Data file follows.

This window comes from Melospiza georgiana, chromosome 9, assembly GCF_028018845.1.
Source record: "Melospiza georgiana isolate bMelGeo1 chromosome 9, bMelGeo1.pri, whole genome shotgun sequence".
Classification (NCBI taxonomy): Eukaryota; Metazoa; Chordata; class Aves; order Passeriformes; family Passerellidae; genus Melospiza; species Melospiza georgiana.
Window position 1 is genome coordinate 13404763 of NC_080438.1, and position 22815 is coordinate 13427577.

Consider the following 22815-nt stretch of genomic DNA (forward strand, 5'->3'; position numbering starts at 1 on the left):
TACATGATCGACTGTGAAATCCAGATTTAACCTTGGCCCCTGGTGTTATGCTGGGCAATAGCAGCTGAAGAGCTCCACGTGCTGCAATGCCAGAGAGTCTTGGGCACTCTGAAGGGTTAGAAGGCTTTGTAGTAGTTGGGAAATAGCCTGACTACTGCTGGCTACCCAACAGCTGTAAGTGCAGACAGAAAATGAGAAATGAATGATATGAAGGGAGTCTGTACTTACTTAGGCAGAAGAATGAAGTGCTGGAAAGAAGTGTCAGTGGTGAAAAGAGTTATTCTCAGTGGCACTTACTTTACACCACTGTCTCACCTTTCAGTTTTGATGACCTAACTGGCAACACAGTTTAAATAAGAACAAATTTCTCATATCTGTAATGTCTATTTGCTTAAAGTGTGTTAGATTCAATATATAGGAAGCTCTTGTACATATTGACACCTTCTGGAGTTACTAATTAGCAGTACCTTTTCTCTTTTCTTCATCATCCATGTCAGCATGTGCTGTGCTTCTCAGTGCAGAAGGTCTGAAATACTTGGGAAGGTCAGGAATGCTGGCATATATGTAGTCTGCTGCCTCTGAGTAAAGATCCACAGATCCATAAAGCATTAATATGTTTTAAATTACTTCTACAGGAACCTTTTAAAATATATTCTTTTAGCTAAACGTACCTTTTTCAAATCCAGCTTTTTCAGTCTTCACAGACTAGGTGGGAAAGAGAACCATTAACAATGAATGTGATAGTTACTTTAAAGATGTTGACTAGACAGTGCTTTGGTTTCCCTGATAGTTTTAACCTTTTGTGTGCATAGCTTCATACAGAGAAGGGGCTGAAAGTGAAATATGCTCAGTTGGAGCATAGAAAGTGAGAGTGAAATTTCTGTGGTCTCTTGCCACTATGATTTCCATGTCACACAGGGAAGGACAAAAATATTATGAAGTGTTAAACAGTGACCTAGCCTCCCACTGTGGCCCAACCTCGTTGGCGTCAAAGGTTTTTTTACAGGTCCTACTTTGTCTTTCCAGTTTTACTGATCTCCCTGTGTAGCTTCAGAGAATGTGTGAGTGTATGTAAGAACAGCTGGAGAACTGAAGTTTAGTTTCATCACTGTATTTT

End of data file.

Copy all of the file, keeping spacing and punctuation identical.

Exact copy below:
This window comes from Melospiza georgiana, chromosome 9, assembly GCF_028018845.1.
Source record: "Melospiza georgiana isolate bMelGeo1 chromosome 9, bMelGeo1.pri, whole genome shotgun sequence".
Classification (NCBI taxonomy): Eukaryota; Metazoa; Chordata; class Aves; order Passeriformes; family Passerellidae; genus Melospiza; species Melospiza georgiana.
Window position 1 is genome coordinate 13404763 of NC_080438.1, and position 22815 is coordinate 13427577.

Consider the following 22815-nt stretch of genomic DNA (forward strand, 5'->3'; position numbering starts at 1 on the left):
TACATGATCGACTGTGAAATCCAGATTTAACCTTGGCCCCTGGTGTTATGCTGGGCAATAGCAGCTGAAGAGCTCCACGTGCTGCAATGCCAGAGAGTCTTGGGCACTCTGAAGGGTTAGAAGGCTTTGTAGTAGTTGGGAAATAGCCTGACTACTGCTGGCTACCCAACAGCTGTAAGTGCAGACAGAAAATGAGAAATGAATGATATGAAGGGAGTCTGTACTTACTTAGGCAGAAGAATGAAGTGCTGGAAAGAAGTGTCAGTGGTGAAAAGAGTTATTCTCAGTGGCACTTACTTTACACCACTGTCTCACCTTTCAGTTTTGATGACCTAACTGGCAACACAGTTTAAATAAGAACAAATTTCTCATATCTGTAATGTCTATTTGCTTAAAGTGTGTTAGATTCAATATATAGGAAGCTCTTGTACATATTGACACCTTCTGGAGTTACTAATTAGCAGTACCTTTTCTCTTTTCTTCATCATCCATGTCAGCATGTGCTGTGCTTCTCAGTGCAGAAGGTCTGAAATACTTGGGAAGGTCAGGAATGCTGGCATATATGTAGTCTGCTGCCTCTGAGTAAAGATCCACAGATCCATAAAGCATTAATATGTTTTAAATTACTTCTACAGGAACCTTTTAAAATATATTCTTTTAGCTAAACGTACCTTTTTCAAATCCAGCTTTTTCAGTCTTCACAGACTAGGTGGGAAAGAGAACCATTAACAATGAATGTGATAGTTACTTTAAAGATGTTGACTAGACAGTGCTTTGGTTTCCCTGATAGTTTTAACCTTTTGTGTGCATAGCTTCATACAGAGAAGGGGCTGAAAGTGAAATATGCTCAGTTGGAGCATAGAAAGTGAGAGTGAAATTTCTGTGGTCTCTTGCCACTATGATTTCCATGTCACACAGGGAAGGACAAAAATATTATGAAGTGTTAAACAGTGACCTAGCCTCCCACTGTGGCCCAACCTCGTTGGCGTCAAAGGTTTTTTTACAGGTCCTACTTTGTCTTTCCAGTTTTACTGATCTCCCTGTGTAGCTTCAGAGAATGTGTGAGTGTATGTAAGAACAGCTGGAGAACTGAAGTTTAGTTTCATCACTGTATTTT